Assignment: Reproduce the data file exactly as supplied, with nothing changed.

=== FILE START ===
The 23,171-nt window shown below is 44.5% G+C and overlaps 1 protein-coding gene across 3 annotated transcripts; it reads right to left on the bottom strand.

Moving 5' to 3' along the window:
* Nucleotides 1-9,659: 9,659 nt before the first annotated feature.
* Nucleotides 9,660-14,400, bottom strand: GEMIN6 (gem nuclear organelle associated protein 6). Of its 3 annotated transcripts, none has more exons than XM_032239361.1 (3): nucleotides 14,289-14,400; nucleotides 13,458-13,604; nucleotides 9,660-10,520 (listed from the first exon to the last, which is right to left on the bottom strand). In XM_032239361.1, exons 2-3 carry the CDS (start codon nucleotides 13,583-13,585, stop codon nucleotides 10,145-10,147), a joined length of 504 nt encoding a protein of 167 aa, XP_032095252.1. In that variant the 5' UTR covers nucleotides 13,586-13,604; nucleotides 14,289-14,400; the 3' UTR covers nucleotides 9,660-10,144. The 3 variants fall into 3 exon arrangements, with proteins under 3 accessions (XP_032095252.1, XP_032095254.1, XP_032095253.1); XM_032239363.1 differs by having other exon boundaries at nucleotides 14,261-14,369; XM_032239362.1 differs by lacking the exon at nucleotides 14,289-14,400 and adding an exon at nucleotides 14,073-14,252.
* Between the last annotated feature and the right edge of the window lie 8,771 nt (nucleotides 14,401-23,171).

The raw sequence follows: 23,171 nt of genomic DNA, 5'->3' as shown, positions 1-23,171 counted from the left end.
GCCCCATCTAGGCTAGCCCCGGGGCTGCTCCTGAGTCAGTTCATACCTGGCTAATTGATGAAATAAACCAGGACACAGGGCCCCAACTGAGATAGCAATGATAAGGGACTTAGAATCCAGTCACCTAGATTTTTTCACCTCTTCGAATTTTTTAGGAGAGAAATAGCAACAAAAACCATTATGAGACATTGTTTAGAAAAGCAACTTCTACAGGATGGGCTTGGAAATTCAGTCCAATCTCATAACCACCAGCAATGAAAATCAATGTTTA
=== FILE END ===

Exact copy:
The 23,171-nt window shown below is 44.5% G+C and overlaps 1 protein-coding gene across 3 annotated transcripts; it reads right to left on the bottom strand.

Moving 5' to 3' along the window:
* Nucleotides 1-9,659: 9,659 nt before the first annotated feature.
* Nucleotides 9,660-14,400, bottom strand: GEMIN6 (gem nuclear organelle associated protein 6). Of its 3 annotated transcripts, none has more exons than XM_032239361.1 (3): nucleotides 14,289-14,400; nucleotides 13,458-13,604; nucleotides 9,660-10,520 (listed from the first exon to the last, which is right to left on the bottom strand). In XM_032239361.1, exons 2-3 carry the CDS (start codon nucleotides 13,583-13,585, stop codon nucleotides 10,145-10,147), a joined length of 504 nt encoding a protein of 167 aa, XP_032095252.1. In that variant the 5' UTR covers nucleotides 13,586-13,604; nucleotides 14,289-14,400; the 3' UTR covers nucleotides 9,660-10,144. The 3 variants fall into 3 exon arrangements, with proteins under 3 accessions (XP_032095252.1, XP_032095254.1, XP_032095253.1); XM_032239363.1 differs by having other exon boundaries at nucleotides 14,261-14,369; XM_032239362.1 differs by lacking the exon at nucleotides 14,289-14,400 and adding an exon at nucleotides 14,073-14,252.
* Between the last annotated feature and the right edge of the window lie 8,771 nt (nucleotides 14,401-23,171).

The raw sequence follows: 23,171 nt of genomic DNA, 5'->3' as shown, positions 1-23,171 counted from the left end.
GCCCCATCTAGGCTAGCCCCGGGGCTGCTCCTGAGTCAGTTCATACCTGGCTAATTGATGAAATAAACCAGGACACAGGGCCCCAACTGAGATAGCAATGATAAGGGACTTAGAATCCAGTCACCTAGATTTTTTCACCTCTTCGAATTTTTTAGGAGAGAAATAGCAACAAAAACCATTATGAGACATTGTTTAGAAAAGCAACTTCTACAGGATGGGCTTGGAAATTCAGTCCAATCTCATAACCACCAGCAATGAAAATCAATGTTTA